Just when I thought the weather would get warmer, winter decided to send us a reminder with a really chilly but sunny day. This hike would be the first time we would hike 20km since some time in November or December of last year. We had been gradually working back up to our regular distance and this would be a good test of how well-prepared we were to return to our original pace on the Bruce Trail. The core group (three of us) have been discussing how we can complete the Bruce Trail before the end of the year. This is still to be determined.
We started off the hike this morning hiking in the wrong direction. After hiking up an icy hill and nearly flipping on my backside, we realized we were hiking backwards on the trail and promptly turned around.
I was quite happy to encounter the stiles once again that marked the transition on the trail on to private property. They always represented milestones to me during a hike. Every time I step over one, it feels like we’ve just accomplished something significant.
With the cold back in full effect, we wasted no time and hiked briskly. Fortunately, wearing multiple layers worked out but the face is always the toughest to keep warm — particularly if you have glasses like I do — and every breath I took just kept fogging them up.
Despite the cold, it was good to see that there were still signs of early spring. The rivers were flowing and we could hear some birds, including the odd woodpecker. Sometimes the trails that tread a little too close to the rivers make me a little nervous. With the trails being slippery from the constant temperature fluctuations over the past couple of weeks have left some areas a little icy. I don’t really feel like slipping and sliding into a river or stream on a cold day like this.
Every so often, I find myself caught without the right camera. Today was probably one of those days. With the weather being so cold and me focusing on knee recovery — I set aside the Fuji X100 and simply bring along the Canon D20 waterproof point and shoot camera. It’s easier to take photos with the point and shoot when your hands are full with two gloves on each hand (plus hiking poles) and I don’t have to worry about slipping and damaging my camera.
Fortunately it was sunny day and so even the worst point and shoot camera could take a great photograph of some really beautiful settings and scenes. Eventually when hiking through the open fields, I was quite content with simply taking out the point and shoot rather than pulling out the X100 and fiddling around with it.
The funny thing about this hike is that when we were driving up, one of the first things we observed was that there were so many wind generators. We also noted — rather gleefully — that none of them (except one) were moving meaning that there was very little wind so it would be warmer for us despite the cold temperature. By the time we got to the open fields, all of them were spinning at full speed. Go figure.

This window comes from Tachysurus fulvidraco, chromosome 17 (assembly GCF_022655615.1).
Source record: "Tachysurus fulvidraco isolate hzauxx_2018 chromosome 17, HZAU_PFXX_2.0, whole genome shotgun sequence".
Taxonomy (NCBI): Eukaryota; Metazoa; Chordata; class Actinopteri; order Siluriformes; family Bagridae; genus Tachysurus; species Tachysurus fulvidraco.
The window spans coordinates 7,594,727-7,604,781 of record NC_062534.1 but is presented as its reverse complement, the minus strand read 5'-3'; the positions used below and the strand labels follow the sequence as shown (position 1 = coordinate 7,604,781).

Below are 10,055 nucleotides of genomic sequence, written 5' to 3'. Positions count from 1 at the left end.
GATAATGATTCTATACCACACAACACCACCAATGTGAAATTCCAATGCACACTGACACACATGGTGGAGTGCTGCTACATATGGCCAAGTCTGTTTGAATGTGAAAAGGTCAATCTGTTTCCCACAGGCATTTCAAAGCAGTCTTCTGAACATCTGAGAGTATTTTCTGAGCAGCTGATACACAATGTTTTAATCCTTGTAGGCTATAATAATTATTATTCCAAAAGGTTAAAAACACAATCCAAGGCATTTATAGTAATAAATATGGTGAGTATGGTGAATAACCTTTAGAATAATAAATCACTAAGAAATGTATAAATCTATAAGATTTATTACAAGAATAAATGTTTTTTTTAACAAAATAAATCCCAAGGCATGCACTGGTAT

We were confronted with fierce winds any time we stepped into the open. The winds were so cold I put two hoods over my head in addition to my toque. Despite this, we were really enjoying the setting. I’ve hiked many different types of terrains but there is something very unique about hiking across an open field with a big blue sky right above you. It’s almost like a dream state.
Along the way, we started noticing buckets collecting maple sap from the surrounding trees. I wasn’t sure if this was maple syrup season but I did confirm (thank you Google) that it is indeed that time of year. I wasn’t sure if the sap in some situations were frozen but that would have made a tasty icicle! I was definitely in the mood for maple candy and maple syrup with fresh snow. Actually I always am.
Further along this section of the trail as we were passing by a farm, my friends waved to me quietly as they noticed deer (I thought they were llamas) in the field. Unfortunately, they ran off into the distance and you can see them in the top right corner of the photo above. We were speculating whether they were playing Duck, Duck, Goose or Cops and Robbers. What do you think?
During the winter we don’t see many people along the trail — particularly as we have been getting further north. When we do, they are usually dog owners. There was a stretch of trail where we came across a woman with two very protective dogs. She pointed out to us that the dogs never seen anyone else on their trail. Their trail? I think this illustrates how many people actually hike through this part.
As the sun begins to fade, we really begin to feel the cold. We try to quicken our pace a little but this being our first 20km hike for quite some time, we’re still working on our endurance and stamina — not to mention our knees and such. There were some parts of the trail we encountered that were very pretty (frozen and all) but so icy that we would just decide to create our own path.
Eventually we made our way on to the country side roads and trudged along against the fierce winds until we arrived at Lavender Cemetery which seems to have quite the history. It was a long day for us and after some debate, we settled on rewarding ourselves with a meal at the nearby (sort of) Swiss Chalet on the way back to Toronto. We were successful in resuming our 20km distance although how frequently we’ll be able to continue to do day hikes on the Bruce Trail is still in question. The drives are getting a bit long for us but I guess we will persevere!
For now, check out the full gallery for this hike!